In this manner, virtually no class published by WotC is good. A wizard can choose crappy spells, as could a cleric or sorcerer, though this is mitigated by the fact that they can get new/switch out spells at a later date. Martial adepts can choose bad feats and bad maneuvers, making them far lower in power than a well-built martial adept. The druid might be the closest thing, since it's got powerful class abilities--but even then, the optimization potential between feats, spell choice, choice of animal companion and choice of wildshape form make it a bad class as well on the "overpowered" side, while bad choices for all of those can make one drastically underpowered.

"But Ghostwheel," you might exclaim. "That's a fantasy--classes like that don't exist! They could never exist! A class that was both balanced, strong, and unable to be optimized? Such rubbish!"

I might have written this blog with hands empty, simply ranting and raving with no actual examples to show. Yet I didn't and will now reveal not one, not two, but three examples of classes that follow these requirements, and explain how they do so.

The first example is the Toxinblade, a class that I made to be a dedicated tank. The toxinblade works by targetting foes, and creating a requirement: they need to damage him, or take damage. Pretty simply, but effective for getting enemies to target him. Simple, really, hit me or you get hurt. On top of that, it has various abilities that allow it to take the damage dealt, while not ignoring it completely. Either way, it does its job well. On one hand, the targeted enemy needs to target the character (upon which the character has fulfilled his job as a tank, drawing attacks away from the squishier party members), and might still take damage, allowing the player to feel awesome, or it target someone else, upon which the toxinblade can continue dealing good damage. Furthermore, the class is well-made in that even a dip is worthwhile, making a tank far "stickier", since the damage scales and is thus a relative threat to a character at any level.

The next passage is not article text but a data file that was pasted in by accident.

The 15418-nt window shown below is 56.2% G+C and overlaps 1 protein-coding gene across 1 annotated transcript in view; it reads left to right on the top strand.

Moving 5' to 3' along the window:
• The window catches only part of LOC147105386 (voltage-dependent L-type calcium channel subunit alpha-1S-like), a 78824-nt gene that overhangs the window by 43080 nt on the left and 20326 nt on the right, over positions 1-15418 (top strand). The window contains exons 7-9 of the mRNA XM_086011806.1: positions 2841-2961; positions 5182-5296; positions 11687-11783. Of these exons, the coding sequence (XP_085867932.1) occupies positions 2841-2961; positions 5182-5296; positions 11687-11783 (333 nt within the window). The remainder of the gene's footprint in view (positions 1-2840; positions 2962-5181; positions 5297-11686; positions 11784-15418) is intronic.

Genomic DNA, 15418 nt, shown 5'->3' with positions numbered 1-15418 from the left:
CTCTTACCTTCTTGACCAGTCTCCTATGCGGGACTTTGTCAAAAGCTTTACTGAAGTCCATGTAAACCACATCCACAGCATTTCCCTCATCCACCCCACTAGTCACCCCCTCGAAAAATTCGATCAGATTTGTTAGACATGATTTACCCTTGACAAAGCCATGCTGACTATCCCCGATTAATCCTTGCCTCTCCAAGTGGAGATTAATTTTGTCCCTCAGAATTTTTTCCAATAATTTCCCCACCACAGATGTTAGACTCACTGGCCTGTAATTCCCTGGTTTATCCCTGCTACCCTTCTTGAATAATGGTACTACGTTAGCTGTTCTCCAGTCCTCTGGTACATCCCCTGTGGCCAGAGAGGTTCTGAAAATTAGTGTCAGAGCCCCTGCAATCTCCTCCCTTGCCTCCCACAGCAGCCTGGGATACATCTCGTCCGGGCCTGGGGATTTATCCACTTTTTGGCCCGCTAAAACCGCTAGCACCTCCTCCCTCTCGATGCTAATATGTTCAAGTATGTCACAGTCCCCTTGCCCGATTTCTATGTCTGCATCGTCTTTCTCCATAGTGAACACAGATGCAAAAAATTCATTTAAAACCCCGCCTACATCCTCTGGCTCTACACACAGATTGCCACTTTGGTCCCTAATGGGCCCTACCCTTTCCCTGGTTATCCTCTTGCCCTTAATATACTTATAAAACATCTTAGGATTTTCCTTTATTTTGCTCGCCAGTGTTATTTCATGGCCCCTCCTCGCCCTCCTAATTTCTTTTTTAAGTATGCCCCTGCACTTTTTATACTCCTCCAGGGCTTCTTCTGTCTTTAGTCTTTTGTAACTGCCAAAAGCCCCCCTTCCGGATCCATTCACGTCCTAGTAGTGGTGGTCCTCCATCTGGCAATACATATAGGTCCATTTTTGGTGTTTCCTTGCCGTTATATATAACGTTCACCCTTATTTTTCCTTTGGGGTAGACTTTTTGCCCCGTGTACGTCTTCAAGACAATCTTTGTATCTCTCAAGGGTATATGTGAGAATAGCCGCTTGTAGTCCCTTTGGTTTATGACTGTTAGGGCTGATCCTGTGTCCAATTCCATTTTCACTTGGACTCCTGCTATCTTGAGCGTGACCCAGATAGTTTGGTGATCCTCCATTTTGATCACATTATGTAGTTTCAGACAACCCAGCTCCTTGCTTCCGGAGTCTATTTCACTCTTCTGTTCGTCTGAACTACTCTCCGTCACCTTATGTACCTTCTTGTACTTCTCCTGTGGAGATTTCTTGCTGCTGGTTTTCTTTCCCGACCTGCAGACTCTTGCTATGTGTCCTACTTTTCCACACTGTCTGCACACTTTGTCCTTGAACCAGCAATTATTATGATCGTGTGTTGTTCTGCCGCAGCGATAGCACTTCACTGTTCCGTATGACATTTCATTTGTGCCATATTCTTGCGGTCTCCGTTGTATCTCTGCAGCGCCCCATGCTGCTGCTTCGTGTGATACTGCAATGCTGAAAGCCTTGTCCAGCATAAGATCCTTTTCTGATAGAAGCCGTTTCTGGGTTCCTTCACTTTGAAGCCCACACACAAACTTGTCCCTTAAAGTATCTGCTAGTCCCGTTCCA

Furthermore, there's no real way to optimize the class much. Sure, you could pick up Stand Still, but that's going to make you slightly stickier, and not change the balance of the class on the whole as much as Natural Spell or Divine Metamagic would on a druid or cleric respectively. And the beauty is that you could take Toughness for all your feats and still be able to be effective.

Another upside to the class is its variable ability dependency. Unlike the wizard who has to have Intelligence, the toxinblade can have Constitution high (if they want to play a blaster-type, targeting enemies at range with Insidious Venom), Dexterity high with Weapon Finesse (if they want to play a fast, sneaky character, perhaps an assassin of sorts), or Strength high for the classic defender-knight. All of these ability scores are viable, allowing you to make a large range of different character concepts using the toxinblade as a base.

Note: some say that the flavor of the class is too specific... but that's just dumb. Flavor is mutable. For more information, take a look at the text under "Adaptation." There are a lot of classes that don't offer near the amount of options that toxinblades do in the number of concepts and flavors available, and no one says they're too narrow.